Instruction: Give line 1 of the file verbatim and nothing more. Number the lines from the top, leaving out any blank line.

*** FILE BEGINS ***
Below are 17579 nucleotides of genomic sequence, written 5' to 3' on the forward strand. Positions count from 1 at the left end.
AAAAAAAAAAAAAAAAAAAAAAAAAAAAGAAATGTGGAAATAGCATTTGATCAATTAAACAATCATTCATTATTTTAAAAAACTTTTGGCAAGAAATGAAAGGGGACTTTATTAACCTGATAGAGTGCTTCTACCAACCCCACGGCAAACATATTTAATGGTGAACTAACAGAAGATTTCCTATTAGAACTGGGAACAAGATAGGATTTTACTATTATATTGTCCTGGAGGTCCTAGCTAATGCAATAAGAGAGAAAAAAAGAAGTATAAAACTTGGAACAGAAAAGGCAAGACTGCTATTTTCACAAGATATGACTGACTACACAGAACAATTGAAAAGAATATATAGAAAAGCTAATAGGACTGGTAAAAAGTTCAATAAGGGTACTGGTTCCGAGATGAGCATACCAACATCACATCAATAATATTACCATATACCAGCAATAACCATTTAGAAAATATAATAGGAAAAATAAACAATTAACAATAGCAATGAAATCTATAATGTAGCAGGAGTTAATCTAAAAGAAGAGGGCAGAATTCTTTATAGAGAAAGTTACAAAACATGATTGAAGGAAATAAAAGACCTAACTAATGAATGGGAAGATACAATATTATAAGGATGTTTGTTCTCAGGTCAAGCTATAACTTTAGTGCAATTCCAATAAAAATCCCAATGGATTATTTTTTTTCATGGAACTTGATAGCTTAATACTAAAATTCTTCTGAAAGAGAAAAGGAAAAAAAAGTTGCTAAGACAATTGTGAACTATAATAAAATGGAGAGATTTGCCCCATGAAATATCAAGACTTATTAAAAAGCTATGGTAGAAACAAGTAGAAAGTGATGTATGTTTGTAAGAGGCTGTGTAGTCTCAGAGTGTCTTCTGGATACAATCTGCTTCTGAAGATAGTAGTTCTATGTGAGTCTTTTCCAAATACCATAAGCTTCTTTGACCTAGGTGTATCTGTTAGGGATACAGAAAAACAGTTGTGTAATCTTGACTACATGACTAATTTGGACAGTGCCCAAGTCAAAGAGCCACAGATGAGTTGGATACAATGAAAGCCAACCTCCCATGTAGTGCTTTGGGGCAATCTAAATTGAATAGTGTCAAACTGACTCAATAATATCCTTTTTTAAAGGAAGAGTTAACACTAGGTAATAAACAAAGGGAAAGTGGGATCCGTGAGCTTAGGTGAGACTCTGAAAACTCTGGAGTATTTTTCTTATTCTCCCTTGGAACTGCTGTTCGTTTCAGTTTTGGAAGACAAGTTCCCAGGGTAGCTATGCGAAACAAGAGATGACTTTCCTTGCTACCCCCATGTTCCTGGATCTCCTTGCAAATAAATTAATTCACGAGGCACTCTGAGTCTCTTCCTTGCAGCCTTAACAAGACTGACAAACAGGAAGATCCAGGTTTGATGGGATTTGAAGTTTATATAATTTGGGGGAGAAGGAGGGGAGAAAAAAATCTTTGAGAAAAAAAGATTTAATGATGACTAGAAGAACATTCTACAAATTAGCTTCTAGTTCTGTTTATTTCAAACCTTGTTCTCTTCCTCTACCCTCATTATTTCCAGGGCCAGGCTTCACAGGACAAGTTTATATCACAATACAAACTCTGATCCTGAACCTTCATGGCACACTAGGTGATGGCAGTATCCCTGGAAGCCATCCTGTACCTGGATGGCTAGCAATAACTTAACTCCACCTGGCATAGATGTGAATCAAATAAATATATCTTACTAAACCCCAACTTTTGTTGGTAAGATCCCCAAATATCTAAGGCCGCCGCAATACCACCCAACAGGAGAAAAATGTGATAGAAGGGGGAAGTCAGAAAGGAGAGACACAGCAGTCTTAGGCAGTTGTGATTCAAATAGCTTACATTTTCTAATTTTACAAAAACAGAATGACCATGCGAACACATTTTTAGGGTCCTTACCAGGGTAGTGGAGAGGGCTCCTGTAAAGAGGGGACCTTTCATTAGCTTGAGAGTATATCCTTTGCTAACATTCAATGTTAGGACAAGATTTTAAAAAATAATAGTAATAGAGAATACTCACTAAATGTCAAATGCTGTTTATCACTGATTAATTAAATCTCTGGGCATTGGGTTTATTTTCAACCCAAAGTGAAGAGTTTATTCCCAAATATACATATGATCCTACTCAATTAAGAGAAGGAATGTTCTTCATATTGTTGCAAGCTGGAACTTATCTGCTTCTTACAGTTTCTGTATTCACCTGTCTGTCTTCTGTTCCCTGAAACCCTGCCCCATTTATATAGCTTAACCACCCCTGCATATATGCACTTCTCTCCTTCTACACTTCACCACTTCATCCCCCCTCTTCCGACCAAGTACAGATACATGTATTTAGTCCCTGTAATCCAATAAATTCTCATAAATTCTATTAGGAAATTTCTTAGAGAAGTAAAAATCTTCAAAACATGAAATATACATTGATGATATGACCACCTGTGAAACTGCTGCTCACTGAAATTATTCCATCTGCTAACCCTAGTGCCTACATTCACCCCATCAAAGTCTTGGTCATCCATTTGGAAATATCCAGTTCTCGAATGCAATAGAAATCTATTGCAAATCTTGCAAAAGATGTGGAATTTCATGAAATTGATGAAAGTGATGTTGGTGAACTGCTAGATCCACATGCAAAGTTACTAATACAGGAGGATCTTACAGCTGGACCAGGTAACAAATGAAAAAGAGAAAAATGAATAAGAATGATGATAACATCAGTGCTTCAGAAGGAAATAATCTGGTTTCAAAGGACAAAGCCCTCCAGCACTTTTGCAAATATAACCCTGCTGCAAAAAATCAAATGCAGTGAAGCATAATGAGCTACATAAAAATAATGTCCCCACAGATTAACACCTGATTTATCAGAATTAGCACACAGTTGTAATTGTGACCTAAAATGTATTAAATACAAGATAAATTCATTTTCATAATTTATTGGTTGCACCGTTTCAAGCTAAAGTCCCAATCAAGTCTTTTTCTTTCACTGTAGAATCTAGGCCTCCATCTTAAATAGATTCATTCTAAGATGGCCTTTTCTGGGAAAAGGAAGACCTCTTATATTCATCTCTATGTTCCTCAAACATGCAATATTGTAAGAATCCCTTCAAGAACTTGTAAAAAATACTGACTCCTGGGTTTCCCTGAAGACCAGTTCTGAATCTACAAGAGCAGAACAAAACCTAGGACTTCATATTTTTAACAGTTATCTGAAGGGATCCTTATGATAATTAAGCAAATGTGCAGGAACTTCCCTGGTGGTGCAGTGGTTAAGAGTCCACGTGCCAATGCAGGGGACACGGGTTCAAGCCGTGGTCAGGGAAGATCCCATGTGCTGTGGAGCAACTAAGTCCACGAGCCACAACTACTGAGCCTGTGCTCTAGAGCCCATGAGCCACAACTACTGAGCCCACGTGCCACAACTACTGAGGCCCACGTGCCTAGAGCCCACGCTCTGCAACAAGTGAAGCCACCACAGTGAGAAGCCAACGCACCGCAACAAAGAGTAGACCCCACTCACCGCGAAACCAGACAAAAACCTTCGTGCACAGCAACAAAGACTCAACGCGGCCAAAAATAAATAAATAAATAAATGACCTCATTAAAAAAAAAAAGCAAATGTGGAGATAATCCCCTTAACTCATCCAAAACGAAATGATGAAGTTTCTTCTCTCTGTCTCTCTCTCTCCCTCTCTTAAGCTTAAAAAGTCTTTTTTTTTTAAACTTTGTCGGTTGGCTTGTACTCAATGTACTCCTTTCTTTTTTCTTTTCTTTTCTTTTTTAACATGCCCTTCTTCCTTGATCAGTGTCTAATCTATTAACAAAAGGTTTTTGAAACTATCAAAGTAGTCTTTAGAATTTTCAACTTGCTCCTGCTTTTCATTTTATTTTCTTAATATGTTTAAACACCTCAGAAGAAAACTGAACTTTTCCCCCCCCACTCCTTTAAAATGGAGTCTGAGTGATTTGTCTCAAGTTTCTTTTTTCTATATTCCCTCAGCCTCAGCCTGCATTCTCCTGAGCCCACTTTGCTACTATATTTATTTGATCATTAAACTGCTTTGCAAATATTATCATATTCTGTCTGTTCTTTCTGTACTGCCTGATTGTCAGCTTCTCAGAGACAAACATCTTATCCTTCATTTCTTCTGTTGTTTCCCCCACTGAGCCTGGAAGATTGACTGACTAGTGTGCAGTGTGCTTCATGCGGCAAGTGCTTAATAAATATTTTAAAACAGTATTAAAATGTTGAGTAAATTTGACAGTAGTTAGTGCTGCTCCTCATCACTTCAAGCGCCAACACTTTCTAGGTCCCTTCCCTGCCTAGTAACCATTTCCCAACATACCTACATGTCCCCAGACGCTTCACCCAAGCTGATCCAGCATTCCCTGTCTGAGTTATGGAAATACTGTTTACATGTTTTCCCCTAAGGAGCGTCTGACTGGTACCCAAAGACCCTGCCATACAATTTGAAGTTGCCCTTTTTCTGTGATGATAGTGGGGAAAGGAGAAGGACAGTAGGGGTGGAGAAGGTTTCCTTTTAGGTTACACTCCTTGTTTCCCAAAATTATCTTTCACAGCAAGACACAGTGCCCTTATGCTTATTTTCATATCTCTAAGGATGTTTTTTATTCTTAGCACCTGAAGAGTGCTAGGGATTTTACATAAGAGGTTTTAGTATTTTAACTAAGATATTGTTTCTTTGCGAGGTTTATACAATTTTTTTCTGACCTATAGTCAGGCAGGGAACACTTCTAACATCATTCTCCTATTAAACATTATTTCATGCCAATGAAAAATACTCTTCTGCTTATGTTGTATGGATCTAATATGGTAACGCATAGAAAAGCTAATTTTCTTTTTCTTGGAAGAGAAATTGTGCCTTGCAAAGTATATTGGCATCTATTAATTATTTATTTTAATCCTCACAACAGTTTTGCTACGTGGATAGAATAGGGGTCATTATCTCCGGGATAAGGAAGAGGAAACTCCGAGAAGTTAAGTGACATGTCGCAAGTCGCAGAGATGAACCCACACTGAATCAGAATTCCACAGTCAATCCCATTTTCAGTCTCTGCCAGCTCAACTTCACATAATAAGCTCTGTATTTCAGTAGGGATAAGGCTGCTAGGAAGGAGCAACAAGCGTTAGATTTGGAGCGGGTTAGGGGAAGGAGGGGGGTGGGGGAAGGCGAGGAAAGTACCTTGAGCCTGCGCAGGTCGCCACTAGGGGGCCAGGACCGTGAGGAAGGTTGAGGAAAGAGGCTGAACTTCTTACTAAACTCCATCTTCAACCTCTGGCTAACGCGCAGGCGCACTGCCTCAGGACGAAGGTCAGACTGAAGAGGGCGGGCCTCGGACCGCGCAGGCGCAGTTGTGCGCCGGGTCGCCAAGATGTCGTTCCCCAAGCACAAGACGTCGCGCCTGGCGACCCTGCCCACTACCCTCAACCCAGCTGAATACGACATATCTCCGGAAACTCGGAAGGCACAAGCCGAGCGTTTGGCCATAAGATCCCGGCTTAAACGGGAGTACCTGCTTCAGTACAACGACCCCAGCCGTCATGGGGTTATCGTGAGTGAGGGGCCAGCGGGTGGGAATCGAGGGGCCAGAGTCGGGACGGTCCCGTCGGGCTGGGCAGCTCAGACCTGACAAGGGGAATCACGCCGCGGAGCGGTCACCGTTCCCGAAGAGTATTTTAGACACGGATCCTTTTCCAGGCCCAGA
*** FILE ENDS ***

Below are 17579 nucleotides of genomic sequence, written 5' to 3' on the forward strand. Positions count from 1 at the left end.